[9: "That the mid orb." "That the equator (which is always situated
 between that part where, when the sun is, he causes summer, and the other
 where his absence produces winter) recedes from this mountain toward the
 north, at the time when the Jews inhabiting Mount Sion saw it depart toward
 the south." - Lombardi.]
 How far we have to journey: for the hill
 Mounts higher, than this sight of mine can mount."
 He thus to me: "Such is this steep ascent,
 That it is ever difficult at first,
 But more a man proceeds, less evil grows.[10]
 When pleasant it shall seem to thee, so much
 That upward going shall be easy to thee
 As in a vessel to go down the tide,
 Then of this path thou wilt have reach'd the end.
 There hope to rest thee from thy toil. No more
 I answer, and thus far from certain know."
 As he his words had spoken, near to us
 A voice there sounded: "Yet ye first perchance
 May to repose you by constraint be led."
 At sound thereof each turn'd; and on the left
 A huge stone we beheld, of which nor I
 Nor he before was ware. Thither we drew;
 And there were some, who in the shady place
 Behind the rock were standing, as a man
 Through idleness might stand. Among them one,
 Who seem'd to be much wearied, sat him down,
 And with his arms did fold his knees about,
 Holding his face between them downward bent.
 [10: Because in ascending he gets rid of the weight of his sins.]
 "Sweet Sir!" I cried, "behold that man who shows
 Himself more idle than if laziness
 Were sister to him." Straight he turn'd to us,
 And, o'er the thigh lifting his face, observed,
 Then in these accents spake: "Up then, proceed,
 Thou valiant one." Straight who it was I knew;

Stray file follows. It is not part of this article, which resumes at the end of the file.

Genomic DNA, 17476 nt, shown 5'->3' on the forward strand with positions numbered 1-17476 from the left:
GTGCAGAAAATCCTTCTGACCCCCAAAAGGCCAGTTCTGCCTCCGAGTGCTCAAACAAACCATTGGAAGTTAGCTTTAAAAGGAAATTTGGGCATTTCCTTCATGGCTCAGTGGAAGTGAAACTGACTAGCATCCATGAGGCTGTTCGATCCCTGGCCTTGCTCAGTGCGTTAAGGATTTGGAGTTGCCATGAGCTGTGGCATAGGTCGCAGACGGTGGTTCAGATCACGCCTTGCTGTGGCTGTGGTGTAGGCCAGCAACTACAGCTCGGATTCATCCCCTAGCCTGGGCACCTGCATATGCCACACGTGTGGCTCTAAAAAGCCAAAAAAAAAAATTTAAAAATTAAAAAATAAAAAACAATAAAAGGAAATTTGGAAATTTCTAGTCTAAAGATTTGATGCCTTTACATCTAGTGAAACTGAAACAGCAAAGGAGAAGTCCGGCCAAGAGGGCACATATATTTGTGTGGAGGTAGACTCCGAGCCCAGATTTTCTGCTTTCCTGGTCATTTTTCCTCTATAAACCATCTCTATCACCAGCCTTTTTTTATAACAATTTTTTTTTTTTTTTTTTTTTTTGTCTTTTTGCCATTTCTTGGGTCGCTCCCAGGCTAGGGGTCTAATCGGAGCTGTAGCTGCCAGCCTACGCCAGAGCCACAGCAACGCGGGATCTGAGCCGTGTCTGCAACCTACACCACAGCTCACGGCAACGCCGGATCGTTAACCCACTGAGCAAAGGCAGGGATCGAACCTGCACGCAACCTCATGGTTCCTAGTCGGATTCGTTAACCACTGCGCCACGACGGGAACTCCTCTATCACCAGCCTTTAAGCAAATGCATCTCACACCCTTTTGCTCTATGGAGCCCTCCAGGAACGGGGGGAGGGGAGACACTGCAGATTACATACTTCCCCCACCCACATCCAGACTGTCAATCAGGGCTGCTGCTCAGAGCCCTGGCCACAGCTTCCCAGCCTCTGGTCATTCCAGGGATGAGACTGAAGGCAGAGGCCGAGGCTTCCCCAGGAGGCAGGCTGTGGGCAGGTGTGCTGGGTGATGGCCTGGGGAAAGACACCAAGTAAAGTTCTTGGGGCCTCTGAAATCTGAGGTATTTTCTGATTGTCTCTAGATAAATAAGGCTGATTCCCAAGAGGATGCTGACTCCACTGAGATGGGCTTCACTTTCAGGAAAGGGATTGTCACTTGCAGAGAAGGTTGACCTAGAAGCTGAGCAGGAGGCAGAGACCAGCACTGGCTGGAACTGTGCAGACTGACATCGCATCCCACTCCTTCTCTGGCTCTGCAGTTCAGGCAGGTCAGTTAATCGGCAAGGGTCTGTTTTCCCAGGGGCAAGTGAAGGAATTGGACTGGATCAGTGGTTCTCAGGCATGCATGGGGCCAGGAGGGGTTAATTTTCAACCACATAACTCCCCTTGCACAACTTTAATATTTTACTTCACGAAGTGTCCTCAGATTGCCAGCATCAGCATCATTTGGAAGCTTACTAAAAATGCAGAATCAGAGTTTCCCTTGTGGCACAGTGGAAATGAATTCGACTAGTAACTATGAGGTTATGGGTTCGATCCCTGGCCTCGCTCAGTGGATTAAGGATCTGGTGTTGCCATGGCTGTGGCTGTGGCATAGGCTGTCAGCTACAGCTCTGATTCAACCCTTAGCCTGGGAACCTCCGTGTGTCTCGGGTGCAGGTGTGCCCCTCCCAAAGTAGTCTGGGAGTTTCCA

Nor could the pain I felt (for want of breath
 Still somewhat urged me) hinder my approach.
 And when I came to him, he scarce his head
 Uplifted, saying, "Well has thou discern'd,
 How from the left the sun his chariot leads?"
 His lazy acts and broken words my lips
 To laughter somewhat moved; when I began:
 "Belacqua,[11] now for thee I grieve no more.
 [11: In the margin of the Monte Casino Ms. there is found this brief
 notice: "This Belacqua was an excellent master of the harp and lute, but very
 negligent in his affairs both spiritual and temporal."]
 But tell, why thou art seated upright there.
 Waitest thou escort to conduct thee hence?
 Or blame I only thine accustom'd ways?"
 Then he: "My brother! of what use to mount,
 When, to my suffering, would not let me pass
 The bird of God, who at the portal sits?
 Behoves so long that Heaven first bear me round
 Without its limits, as in life it bore;
 Because I, to the end, repentant sighs
 Delay'd; if prayer do not aid me first,
 That riseth up from heart which lives in grace.
 What other kind avails, not heard in Heaven?"
 Before me now the poet, up the mount
 Ascending, cried: "Haste thee: for see the sun
 Has touch'd the point meridian; and the night
 Now covers with her foot Marocco's shore."